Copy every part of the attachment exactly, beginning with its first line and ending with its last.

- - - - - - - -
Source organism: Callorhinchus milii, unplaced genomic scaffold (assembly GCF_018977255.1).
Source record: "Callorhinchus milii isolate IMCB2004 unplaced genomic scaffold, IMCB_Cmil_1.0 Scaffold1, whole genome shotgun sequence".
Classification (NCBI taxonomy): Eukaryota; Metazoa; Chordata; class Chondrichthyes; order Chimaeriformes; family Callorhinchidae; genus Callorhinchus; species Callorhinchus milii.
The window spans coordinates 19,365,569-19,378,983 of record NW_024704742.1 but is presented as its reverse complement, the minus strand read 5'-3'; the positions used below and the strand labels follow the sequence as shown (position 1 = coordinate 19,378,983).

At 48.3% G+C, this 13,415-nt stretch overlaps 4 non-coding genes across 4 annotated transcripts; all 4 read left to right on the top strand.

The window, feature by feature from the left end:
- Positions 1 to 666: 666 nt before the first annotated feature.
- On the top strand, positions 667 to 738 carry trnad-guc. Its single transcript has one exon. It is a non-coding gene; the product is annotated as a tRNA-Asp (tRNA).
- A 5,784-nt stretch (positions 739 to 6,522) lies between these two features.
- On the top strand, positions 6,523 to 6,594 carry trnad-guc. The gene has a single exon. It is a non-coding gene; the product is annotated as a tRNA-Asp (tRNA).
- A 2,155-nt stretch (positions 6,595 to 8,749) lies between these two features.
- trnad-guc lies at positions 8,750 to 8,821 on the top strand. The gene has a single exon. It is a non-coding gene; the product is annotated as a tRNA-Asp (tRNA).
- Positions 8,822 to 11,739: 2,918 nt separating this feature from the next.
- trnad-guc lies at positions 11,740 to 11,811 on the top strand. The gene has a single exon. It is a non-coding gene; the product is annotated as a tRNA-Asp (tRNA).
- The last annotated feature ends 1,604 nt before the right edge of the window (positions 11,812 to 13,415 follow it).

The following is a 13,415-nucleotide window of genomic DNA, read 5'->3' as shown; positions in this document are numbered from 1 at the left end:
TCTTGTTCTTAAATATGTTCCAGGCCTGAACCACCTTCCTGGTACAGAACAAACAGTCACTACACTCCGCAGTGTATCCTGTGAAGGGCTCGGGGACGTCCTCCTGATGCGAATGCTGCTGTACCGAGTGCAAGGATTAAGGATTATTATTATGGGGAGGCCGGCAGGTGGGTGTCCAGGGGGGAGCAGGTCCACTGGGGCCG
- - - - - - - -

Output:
Source organism: Callorhinchus milii, unplaced genomic scaffold (assembly GCF_018977255.1).
Source record: "Callorhinchus milii isolate IMCB2004 unplaced genomic scaffold, IMCB_Cmil_1.0 Scaffold1, whole genome shotgun sequence".
Classification (NCBI taxonomy): Eukaryota; Metazoa; Chordata; class Chondrichthyes; order Chimaeriformes; family Callorhinchidae; genus Callorhinchus; species Callorhinchus milii.
The window spans coordinates 19,365,569-19,378,983 of record NW_024704742.1 but is presented as its reverse complement, the minus strand read 5'-3'; the positions used below and the strand labels follow the sequence as shown (position 1 = coordinate 19,378,983).

At 48.3% G+C, this 13,415-nt stretch overlaps 4 non-coding genes across 4 annotated transcripts; all 4 read left to right on the top strand.

The window, feature by feature from the left end:
- Positions 1 to 666: 666 nt before the first annotated feature.
- On the top strand, positions 667 to 738 carry trnad-guc. Its single transcript has one exon. It is a non-coding gene; the product is annotated as a tRNA-Asp (tRNA).
- A 5,784-nt stretch (positions 739 to 6,522) lies between these two features.
- On the top strand, positions 6,523 to 6,594 carry trnad-guc. The gene has a single exon. It is a non-coding gene; the product is annotated as a tRNA-Asp (tRNA).
- A 2,155-nt stretch (positions 6,595 to 8,749) lies between these two features.
- trnad-guc lies at positions 8,750 to 8,821 on the top strand. The gene has a single exon. It is a non-coding gene; the product is annotated as a tRNA-Asp (tRNA).
- Positions 8,822 to 11,739: 2,918 nt separating this feature from the next.
- trnad-guc lies at positions 11,740 to 11,811 on the top strand. The gene has a single exon. It is a non-coding gene; the product is annotated as a tRNA-Asp (tRNA).
- The last annotated feature ends 1,604 nt before the right edge of the window (positions 11,812 to 13,415 follow it).

The following is a 13,415-nucleotide window of genomic DNA, read 5'->3' as shown; positions in this document are numbered from 1 at the left end:
TCTTGTTCTTAAATATGTTCCAGGCCTGAACCACCTTCCTGGTACAGAACAAACAGTCACTACACTCCGCAGTGTATCCTGTGAAGGGCTCGGGGACGTCCTCCTGATGCGAATGCTGCTGTACCGAGTGCAAGGATTAAGGATTATTATTATGGGGAGGCCGGCAGGTGGGTGTCCAGGGGGGAGCAGGTCCACTGGGGCCG